Media Review for May 21, 2012

By Africa Center Media Review
Updated: 05/21/2012

Please note: The following news items are presented here for informational purposes. The views expressed within them are those of the authors and/or individuals quoted, not those of the Africa Center for Strategic Studies, the National Defense University, or the Department of Defense.

Today’s News

Obama’s $3 billion boost for Africa
The US president will also urge the world’s biggest economies to make good on their own financial promises. Mr Obama is due to unveil the food security initiative in a speech today in Washington that begins four days of international summitry. World leaders are gathering at Camp David, the presidential retreat in the Maryland mountains, later in the day for a summit of the Group of Eight leading industrial nations. Obama heads to Chicago on Saturday evening for NATO meetings. The Telegraph

U.S. Serves Up New Food Security Effort In Africa
The Obama administration is announcing a major new initiative to boost investments in rural Africa in hopes of lifting millions out of poverty. Several African leaders are in Washington, D.C., for the announcement, which comes as President Obama hosts leaders of the Group of Eight in Maryland. Food security is a key agenda item. NPR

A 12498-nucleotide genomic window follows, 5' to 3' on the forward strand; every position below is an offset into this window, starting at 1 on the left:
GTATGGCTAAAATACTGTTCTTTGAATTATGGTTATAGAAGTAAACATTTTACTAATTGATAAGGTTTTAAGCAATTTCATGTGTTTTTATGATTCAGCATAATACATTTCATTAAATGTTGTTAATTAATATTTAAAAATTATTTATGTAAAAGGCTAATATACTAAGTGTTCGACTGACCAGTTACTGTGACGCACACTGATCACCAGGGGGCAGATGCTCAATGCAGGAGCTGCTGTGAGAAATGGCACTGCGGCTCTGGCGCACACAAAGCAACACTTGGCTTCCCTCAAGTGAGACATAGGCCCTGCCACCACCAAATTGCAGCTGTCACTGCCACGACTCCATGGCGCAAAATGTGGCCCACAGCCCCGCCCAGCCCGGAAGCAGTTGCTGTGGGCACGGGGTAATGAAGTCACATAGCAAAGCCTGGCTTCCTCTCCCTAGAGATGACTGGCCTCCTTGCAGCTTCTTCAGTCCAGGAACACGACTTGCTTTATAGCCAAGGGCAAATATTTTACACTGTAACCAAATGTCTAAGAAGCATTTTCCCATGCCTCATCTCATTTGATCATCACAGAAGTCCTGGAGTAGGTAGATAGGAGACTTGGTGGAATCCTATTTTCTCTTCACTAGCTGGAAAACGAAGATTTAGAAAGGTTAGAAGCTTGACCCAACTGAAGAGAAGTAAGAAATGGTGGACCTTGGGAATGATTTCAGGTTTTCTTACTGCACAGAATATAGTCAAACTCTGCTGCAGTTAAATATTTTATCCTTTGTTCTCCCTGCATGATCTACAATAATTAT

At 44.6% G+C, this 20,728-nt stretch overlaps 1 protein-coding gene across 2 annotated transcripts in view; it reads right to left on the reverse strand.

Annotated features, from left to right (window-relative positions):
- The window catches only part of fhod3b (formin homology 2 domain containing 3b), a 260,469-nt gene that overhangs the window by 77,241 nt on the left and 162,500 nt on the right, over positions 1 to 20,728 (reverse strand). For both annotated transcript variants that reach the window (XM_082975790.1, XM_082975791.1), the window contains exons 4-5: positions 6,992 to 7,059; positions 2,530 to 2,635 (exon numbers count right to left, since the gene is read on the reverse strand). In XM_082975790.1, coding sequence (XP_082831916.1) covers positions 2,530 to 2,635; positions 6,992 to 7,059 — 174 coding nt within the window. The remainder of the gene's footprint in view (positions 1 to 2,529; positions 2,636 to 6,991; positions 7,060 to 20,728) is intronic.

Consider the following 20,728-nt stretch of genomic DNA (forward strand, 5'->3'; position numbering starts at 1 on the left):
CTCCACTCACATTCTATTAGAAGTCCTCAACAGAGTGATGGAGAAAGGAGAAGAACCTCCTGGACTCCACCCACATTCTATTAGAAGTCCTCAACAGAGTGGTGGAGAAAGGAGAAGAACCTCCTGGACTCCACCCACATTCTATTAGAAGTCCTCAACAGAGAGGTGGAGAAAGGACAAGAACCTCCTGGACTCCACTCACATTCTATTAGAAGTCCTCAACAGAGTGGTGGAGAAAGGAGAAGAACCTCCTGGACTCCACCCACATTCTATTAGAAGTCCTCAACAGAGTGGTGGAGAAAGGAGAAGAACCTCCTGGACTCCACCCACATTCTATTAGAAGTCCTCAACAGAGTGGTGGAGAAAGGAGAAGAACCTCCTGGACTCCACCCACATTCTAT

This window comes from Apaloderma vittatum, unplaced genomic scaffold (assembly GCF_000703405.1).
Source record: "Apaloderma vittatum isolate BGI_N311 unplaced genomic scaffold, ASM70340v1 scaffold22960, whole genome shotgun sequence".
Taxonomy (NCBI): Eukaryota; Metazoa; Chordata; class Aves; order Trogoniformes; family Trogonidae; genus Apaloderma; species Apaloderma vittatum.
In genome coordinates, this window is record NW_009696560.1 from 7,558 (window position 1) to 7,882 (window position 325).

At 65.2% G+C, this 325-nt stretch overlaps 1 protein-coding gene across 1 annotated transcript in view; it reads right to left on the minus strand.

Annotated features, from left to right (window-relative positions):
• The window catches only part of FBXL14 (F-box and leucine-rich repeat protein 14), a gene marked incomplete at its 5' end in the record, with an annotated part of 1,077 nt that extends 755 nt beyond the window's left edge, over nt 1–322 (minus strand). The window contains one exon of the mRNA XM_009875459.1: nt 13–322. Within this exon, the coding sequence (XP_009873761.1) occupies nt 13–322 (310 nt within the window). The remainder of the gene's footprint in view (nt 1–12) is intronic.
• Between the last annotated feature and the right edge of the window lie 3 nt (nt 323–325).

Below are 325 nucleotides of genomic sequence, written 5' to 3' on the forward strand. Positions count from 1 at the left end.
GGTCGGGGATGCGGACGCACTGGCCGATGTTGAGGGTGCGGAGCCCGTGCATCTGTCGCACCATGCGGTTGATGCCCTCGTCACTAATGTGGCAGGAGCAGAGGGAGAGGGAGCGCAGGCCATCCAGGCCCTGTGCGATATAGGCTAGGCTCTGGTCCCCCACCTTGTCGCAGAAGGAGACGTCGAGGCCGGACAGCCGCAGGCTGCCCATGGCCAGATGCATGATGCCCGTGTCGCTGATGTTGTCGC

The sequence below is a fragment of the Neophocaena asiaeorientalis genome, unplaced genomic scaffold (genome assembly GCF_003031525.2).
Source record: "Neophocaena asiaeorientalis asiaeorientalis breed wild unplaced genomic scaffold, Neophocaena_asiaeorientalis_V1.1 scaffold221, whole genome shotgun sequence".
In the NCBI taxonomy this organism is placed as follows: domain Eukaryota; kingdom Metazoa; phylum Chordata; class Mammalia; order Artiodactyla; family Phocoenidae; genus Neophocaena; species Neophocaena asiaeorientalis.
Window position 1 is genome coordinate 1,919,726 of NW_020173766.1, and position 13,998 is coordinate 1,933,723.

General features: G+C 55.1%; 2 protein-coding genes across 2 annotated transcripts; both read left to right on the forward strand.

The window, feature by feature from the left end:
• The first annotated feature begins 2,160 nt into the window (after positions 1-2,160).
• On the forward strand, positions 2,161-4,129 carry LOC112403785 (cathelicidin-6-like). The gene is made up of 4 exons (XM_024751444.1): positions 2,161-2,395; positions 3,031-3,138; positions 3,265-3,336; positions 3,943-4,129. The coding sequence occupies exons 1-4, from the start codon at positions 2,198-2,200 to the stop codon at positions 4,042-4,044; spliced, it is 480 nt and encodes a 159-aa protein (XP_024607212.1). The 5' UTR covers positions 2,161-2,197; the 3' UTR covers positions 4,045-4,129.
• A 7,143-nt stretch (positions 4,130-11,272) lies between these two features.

Convicted Lockerbie Bomber Dies After Cancer Battle
A former Libyan intelligence officer convicted of the 1988 Lockerbie bombing has died of cancer in Tripoli, nearly three years after Scottish authorities released him from prison on compassionate grounds. Abdel Baset al-Megrahi died at his home Sunday at the age of 60. He was the only man convicted of the Pan Am Flight 103 attack that destroyed a U.S. passenger jet over the Scottish town of Lockerbie, killing 270 people, 11 of them on the ground. VOA

The Passing of the Lockerbie Bomber: Have More Secrets Died in Libya?
[...] The rumpus over Megrahi’s release obscured another issue. Was he in fact innocent? Megrahi has protested his innocence from the start, intimating that he was the fall guy in a far bigger political drama (A codefendent, Al Amin Khalifa Fhimah was acquitted in the 2001 trial). The fathers of two British victims, who sat through the trial in the Netherlands, have told journalists, including TIME, that they believe Megrahi was innocent. “I came away 80 to 90% convinced that this man was not guilty,” John Mosey, whose 19-year-old daughter died aboard PanAm 103, told me in 2010. Time